All the cabling and equipment installed in a telecommunications facility, including the main distribution frame (MDF) and all the equipment extending inward therefrom, such as PABX or central office equipment, MDF heat coil protectors, and grounding systems.

Rotary dial

dialrotary telephonerotary phone
When used with a rotary telephone dial, each pair of digits caused the shaft of the central contact "hand" of the stepping switch to first step (ratchet) up one level for each pulse in the first digit and then to swing horizontally in a contact row with one small rotation for each pulse in the next digit.
It is used when initiating a telephone call to transmit the destination telephone number to a telephone exchange.

On- and Off-hook

off-hookon-hookon hook
An off-hook condition represents a circuit that is in use, e.g., when a phone call is in progress.
On an ordinary two-wire telephone line, off-hook status is communicated to the telephone exchange by a resistance short across the pair.

Ringdown

Private line automatic ringdownmagneto crank telephonessecure line
In the ringdown method, the originating operator called another intermediate operator who would call the called subscriber, or passed it on to another intermediate operator.
The term originated in magneto telephone signaling in which cranking the magneto generator, either integrated into the telephone set or housed in a connected ringer box, would not only ring its bell but also cause a drop to fall down at the telephone exchange switchboard, marked with the number of the line to which the magneto telephone instrument was connected.

Ringtone

ringtonesring tonePolyphonic
When calling a party, the operator used code ringing, a distinctive ringing signal sequence, such as two long rings followed by one short ring.
Landline telephones typically receive an electric alternating current signal, called power ringing or ringing signal, generated by the telephone exchange to which the telephone is connected.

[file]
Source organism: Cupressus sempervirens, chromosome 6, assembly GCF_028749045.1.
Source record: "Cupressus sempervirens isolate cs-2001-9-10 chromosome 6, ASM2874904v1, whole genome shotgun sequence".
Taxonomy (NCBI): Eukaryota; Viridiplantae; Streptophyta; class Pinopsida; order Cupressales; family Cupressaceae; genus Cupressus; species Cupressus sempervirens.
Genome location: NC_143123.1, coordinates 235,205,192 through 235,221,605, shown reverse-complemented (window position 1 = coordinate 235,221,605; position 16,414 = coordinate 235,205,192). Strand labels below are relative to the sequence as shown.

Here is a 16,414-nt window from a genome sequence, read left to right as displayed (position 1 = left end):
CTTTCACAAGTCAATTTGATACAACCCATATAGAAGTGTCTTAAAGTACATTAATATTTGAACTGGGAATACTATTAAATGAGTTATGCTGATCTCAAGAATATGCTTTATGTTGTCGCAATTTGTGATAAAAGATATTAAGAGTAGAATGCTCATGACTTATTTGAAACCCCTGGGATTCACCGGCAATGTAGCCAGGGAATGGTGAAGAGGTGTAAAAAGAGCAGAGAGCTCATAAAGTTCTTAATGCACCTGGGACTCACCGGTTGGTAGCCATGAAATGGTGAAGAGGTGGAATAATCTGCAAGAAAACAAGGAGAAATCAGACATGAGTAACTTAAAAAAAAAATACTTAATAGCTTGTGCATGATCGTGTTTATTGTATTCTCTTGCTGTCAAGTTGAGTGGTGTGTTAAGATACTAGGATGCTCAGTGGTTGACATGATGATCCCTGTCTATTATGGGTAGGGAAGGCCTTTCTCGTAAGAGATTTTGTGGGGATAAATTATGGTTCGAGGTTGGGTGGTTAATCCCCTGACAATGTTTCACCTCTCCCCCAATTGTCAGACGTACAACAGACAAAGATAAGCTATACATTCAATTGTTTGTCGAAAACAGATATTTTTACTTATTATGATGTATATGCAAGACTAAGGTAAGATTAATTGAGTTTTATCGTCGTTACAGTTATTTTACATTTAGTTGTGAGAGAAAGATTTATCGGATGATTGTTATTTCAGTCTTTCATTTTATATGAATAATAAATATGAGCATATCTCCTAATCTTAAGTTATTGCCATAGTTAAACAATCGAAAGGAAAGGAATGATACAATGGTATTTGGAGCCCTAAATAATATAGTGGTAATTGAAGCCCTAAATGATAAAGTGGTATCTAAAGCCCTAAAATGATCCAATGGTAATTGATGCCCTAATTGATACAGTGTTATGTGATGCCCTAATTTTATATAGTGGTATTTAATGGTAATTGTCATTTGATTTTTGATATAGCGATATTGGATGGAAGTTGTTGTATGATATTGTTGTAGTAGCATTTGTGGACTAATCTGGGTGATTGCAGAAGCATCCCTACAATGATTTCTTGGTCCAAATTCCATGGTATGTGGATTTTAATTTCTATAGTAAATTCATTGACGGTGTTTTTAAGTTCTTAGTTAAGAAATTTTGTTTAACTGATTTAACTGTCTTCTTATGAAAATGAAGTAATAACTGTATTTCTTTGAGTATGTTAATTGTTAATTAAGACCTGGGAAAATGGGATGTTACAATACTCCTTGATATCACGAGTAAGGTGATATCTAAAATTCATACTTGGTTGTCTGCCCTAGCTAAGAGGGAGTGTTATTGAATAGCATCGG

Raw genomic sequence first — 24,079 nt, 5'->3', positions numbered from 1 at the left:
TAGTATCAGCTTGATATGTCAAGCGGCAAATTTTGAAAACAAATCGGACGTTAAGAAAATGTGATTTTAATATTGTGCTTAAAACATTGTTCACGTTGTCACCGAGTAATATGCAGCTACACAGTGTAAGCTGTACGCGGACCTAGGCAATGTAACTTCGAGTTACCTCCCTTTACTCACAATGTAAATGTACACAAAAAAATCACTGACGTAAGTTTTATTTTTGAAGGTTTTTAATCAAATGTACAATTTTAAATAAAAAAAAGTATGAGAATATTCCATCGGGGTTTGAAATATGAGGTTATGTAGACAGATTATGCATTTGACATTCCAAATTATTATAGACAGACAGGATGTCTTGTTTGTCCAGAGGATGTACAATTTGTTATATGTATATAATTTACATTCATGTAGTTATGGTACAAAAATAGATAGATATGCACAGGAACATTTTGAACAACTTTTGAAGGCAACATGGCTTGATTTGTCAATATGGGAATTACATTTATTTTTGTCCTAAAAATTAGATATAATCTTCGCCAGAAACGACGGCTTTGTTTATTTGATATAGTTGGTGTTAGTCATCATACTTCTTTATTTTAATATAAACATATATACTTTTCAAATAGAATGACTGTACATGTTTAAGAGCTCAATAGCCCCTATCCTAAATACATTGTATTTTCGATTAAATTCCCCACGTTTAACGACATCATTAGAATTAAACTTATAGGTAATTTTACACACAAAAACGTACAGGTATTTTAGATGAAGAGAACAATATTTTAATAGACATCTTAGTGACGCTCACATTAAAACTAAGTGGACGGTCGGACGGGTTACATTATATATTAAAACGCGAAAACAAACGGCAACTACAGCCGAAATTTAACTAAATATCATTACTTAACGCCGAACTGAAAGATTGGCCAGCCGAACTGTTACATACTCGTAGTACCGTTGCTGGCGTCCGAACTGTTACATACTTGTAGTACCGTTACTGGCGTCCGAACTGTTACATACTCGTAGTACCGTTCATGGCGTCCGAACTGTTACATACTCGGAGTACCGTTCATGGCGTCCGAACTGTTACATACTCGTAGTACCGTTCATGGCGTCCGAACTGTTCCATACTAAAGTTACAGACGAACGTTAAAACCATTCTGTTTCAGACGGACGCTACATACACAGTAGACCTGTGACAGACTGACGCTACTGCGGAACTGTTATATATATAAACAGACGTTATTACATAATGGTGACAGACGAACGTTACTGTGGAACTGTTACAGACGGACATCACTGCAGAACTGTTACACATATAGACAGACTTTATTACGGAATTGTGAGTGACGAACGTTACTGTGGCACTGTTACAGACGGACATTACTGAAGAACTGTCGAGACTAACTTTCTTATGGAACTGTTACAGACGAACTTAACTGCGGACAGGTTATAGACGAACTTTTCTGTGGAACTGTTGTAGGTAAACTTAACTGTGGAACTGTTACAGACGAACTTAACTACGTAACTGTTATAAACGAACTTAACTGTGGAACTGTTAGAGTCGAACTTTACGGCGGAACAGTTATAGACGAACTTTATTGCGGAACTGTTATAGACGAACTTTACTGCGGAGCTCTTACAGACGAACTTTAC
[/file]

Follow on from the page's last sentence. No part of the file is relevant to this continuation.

Rotary system

RotaryRotary exchanges
Some types of automatic exchanges were the Strowger switch or step-by-step switch, All Relay, X-Y, panel switch, Rotary system and the crossbar switch.
The rotary machine switching system, or most commonly known as the rotary system, was a type of automatic telephone exchange manufactured and used primarily in Europe from the 1910s.

Telephone line

phone linelinetelephone lines
Each operator sat in front of a vertical panel containing banks of ¼-inch tip-ring-sleeve (3-conductor) jacks, each of which was the local termination of a subscriber's telephone line.
In 1878, the Bell Telephone Company began to use two-wire circuits (called the local loop) from each user's telephone to end offices which performed any necessary electrical switching to allow voice signals to be transmitted to more distant telephones.

Crossbar switch

crossbarcross-bar switchmatrix switch
Exchanges based on the Strowger switch were eventually challenged by other exchange types and later by crossbar technology. Some types of automatic exchanges were the Strowger switch or step-by-step switch, All Relay, X-Y, panel switch, Rotary system and the crossbar switch.
A telephony crossbar switch is an electromechanical device for switching telephone calls.

Strowger switch

Strowgerstep-by-stepstep by step
Some types of automatic exchanges were the Strowger switch or step-by-step switch, All Relay, X-Y, panel switch, Rotary system and the crossbar switch.
The Strowger switch is the first commercially successful electromechanical stepping switch telephone exchange system.